'Lightyear' review: Chris Evans leads spiffy 'Toy Story' spinoff – USA TODAY

Instead of going to infinity and beyond, Pixar’s “Lightyear” has a more modest goal: to do something interesting and fun with an animated classic without doing “Toy Story 5.”
Directed and co-written by former animator Angus MacLane, the spiffy space adventure (★★★ out of four; rated PG; now streaming on Disney+) mostly works as an origin story for earnest space ranger Buzz Lightyear – the role originated by Tim Allen in 1995’s“Toy Story” and voiced here (as a cartoon human and not a plastic dude) by Chris Evans. The erstwhile Captain America is a solid choice to headline what’s mainly a straightforward sci-fi action story bookended by a pair of existential crises that actually make this spinoff fly.
The opening title card explains what we’re dealing with here: “Lightyear” essentially is the movie that Andy, the boy from “Toy Story,” became obsessed with in ’95 and spawned the Buzz toy that Andy famously received for his birthday (and irked Woody mightily back in the day). So it’s Pixar’s meta version of “Star Wars” but with more high jinks and pesky alien vines.
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The “real” Buzz is a spaceman who doesn’t like autopilots, rookies, or failing his duties. A mission into space to find an inhabitable planet and set up shop goes awry, and Buzz, his best friend/commander Alisha (Uzo Aduba) and their passengers become marooned on a hostile world 4.2 million light-years from Earth. Blaming himself, Buzz goes to extremes to fix this mistake and embarks on test flights to perfect a hyperspeed crystal that will help get everyone off this rock. But every trip, which takes him about four minutes, equals four years and two months for everyone else he knows, thanks to “time dilation,” leading to life passing him by over several decades.
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Alongside his movie-stealing robot cat companion Sox (Peter Sohn), Buzz finally does succeed in crafting a crystal that works but, upon his return to his temporary intergalactic home, finds the space colony overtaken by a robot army led by the evil Zurg (James Brolin). To combat this Darth Vader-y menace, Buzz teams with Alisha’s granddaughter Izzy (Keke Palmer) and her motley crew of cadets, who are nowhere near ranger-ready.
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“Lightyear” gives new meaning to Buzz’s “To infinity and beyond” catchphrase and adds in some easter eggs that’ll make old fans smile but doesn’t go overboard with the “Toy Story” connections. It instead embraces a more cosmic “Bad News Bears” vibe as an exasperated Buzz wants to do everything himself and is forced to learn the importance of a crew who’s got your back. Composer Michael Giacchino’s score harks back to ’70s and ’80s sci-fi TV themes, the animation is downright phenomenal at times, Sox is totally the new Baby Yoda, and the narrative mines a lot of comedy at the expense of the overly serious Buzz.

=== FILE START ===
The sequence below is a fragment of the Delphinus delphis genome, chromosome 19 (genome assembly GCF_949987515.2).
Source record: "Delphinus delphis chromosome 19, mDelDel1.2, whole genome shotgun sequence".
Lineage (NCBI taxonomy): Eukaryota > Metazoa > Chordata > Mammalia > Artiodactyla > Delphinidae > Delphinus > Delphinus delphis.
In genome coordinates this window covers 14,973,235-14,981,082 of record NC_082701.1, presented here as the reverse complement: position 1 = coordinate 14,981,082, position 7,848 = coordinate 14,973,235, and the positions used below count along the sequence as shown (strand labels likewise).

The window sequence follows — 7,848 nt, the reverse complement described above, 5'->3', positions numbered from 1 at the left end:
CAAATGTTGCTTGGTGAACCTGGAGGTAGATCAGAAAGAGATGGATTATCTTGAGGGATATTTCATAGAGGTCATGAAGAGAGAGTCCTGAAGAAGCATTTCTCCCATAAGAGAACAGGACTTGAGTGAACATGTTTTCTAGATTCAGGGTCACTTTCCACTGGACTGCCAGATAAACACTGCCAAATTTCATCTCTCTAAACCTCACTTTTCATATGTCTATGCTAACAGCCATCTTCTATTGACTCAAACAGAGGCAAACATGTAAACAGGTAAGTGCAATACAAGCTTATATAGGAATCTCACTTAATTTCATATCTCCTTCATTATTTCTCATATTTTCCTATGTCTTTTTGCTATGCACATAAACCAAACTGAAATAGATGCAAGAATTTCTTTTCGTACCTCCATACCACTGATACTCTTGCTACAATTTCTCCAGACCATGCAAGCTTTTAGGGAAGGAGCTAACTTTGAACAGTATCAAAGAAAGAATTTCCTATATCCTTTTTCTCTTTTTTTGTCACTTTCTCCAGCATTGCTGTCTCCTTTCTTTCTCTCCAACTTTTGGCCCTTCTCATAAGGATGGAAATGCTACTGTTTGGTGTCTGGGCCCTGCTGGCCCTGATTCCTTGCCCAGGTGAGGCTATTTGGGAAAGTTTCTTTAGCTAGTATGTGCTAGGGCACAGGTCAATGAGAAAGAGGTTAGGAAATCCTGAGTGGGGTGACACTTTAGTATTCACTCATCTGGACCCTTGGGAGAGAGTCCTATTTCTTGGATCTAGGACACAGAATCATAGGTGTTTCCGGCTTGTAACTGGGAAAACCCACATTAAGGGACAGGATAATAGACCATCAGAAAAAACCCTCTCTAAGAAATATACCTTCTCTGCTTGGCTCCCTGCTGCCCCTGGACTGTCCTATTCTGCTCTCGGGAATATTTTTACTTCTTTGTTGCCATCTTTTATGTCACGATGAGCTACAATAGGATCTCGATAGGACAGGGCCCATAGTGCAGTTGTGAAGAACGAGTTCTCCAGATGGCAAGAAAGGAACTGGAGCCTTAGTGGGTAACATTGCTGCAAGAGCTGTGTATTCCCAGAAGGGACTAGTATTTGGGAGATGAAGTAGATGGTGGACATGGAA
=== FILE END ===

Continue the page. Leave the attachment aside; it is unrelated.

As a cohesive whole, there are rough patches: “Lightyear” overall feels like a series of cobbled-together episodes that don’t always flow smoothly. And Buzz’s bits with his new crop of rangers – including flighty Mo (Taika Waititi) and weirdly old Darby (Dale Soules) – are sufficiently entertaining although they feel slight here. It starts as an introspective Pixar movie, then throws in a bunch of generic sci-fi adventures before remembering it’s a Pixar movie again by the end.
Buzz’s friendship with Alisha, a caring queer character who starts a family and makes the most of a bad situation while her pal obsessively attempts to be a hero, gives “Lightyear” that piece of signature Pixar emotionality amid the cosmic derring-do. While Disney’s vaunted animation studio tries to have its astronaut ice cream and eat it, too – with a “Toy Story” movie that’s really trying not to be a “Toy Story” movie – there is that certain spark missing that you only find in its original fare like, say, “Turning Red.”
“Lightyear” is a crowd-pleasing effort that doesn’t shoot for the moon but manages to be a nostalgic blast anyway.


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